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#23457 - 09/23/04 03:19 PM Re: Knife possesion in the 21st century!

Yup... we discussed that some time ago, and I think of "Tunnel" (unfortunate acronym) every time I strap one on.

I'm a bit subversive in that way. I've been known to buy Heinlein "juvenile" paperbacks and drop them in the "books for kids" donation boxes. <img src="/images/graemlins/wink.gif" alt="" /> In these PC days, though, probably nothing less mainstream than Harry Potter ever makes it to the kids. Unfortuunately, the current edition of "Tunnel" has a stupid cover illustration that guarantees that it will end up in a dumpster the first time a "responsible adult" in this culture catches sight of it.

I had a High School teacher who pointedly sneered at Heinlein for his insistance on "competent" main characters. He seemed to think that striving for competence was somehow pathological, and that it was much more healthy to learn to adjust to, and live with, your incompetence instead. Explains a lot, doesn't it?

Come to think of it, maybe Baden-Powell's recently-reprinted orignal "Scouting for Boys" would be equally subversive in this culture, but harder to justify censoring. <img src="/images/graemlins/wink.gif" alt="" />

#23458 - 09/24/04 06:11 PM Re: Knife possesion in the 21st century!

(kinda off topic)
to make the 'resealable' meat packets easier, use cling wrap. when you finally open the container, put a peice of cling-wrap over the opening and replace the stupid yellow lid. Gives you a little more to grab onto...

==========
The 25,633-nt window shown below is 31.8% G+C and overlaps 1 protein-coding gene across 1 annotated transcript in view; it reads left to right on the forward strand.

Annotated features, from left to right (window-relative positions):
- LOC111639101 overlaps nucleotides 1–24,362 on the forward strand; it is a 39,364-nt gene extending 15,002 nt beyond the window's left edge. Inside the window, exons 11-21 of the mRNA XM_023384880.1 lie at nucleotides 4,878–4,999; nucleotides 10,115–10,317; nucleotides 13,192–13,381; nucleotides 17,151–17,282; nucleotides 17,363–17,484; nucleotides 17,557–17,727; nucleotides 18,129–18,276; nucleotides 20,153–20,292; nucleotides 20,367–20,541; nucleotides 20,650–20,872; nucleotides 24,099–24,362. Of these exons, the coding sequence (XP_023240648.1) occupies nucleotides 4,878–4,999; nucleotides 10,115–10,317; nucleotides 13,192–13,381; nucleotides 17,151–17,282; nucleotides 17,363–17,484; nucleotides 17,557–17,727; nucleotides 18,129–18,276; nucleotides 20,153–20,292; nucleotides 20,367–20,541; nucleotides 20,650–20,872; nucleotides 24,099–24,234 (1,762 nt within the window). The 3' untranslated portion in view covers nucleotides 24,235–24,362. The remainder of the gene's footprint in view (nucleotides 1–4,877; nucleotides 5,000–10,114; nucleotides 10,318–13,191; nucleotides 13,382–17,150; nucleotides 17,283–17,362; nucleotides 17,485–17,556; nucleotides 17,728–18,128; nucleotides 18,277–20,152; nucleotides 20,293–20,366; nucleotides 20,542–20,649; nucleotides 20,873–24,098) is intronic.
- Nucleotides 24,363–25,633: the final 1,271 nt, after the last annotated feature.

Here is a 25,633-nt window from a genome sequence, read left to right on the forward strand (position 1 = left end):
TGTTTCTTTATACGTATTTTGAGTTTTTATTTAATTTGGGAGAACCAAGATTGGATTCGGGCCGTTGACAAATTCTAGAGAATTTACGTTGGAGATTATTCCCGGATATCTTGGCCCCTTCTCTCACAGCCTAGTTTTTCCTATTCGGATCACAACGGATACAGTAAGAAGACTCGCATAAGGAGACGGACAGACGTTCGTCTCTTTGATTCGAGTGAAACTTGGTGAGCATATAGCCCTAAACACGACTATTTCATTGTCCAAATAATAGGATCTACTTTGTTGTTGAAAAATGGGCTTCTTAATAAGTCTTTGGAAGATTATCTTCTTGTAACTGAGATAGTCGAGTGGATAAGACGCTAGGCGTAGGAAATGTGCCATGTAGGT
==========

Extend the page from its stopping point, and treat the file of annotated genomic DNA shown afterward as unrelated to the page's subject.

#23459 - 09/24/04 07:27 PM Re: Knife possesion in the 21st century!

Hienlin is one of my faves, and not just becuase of the survival/competence aspects...
When I recieved my first knife at the age of 5, I took it to school for show and tell. My parents fought to get it back from the Principal for a month. I still have it!
I went on my first alone camping outing when I was 10. It was a great time - and I found out later that my parents were two camping sitea over... just in case.
The first time I was taken to a deer hunt as a participant, I didn't get to shoot at anything. But then again, no one did. That was a cold, yet not snowy 16th winter for me.
My beautiful Sleeper was a birthday present when I was 17. She is a bastaard sword hand made by a gentleman in Utah. She hangs on my wall and is in several photoshoot spreads I have done. And I only used her on the honeysuckle bushes once... I have a machete for that!
I had a SAK given to me when I moved out of the 'Stead. I was only 22, what did I know about living on my own? <img src="/images/graemlins/wink.gif" alt="" /> (I came running back after a year...)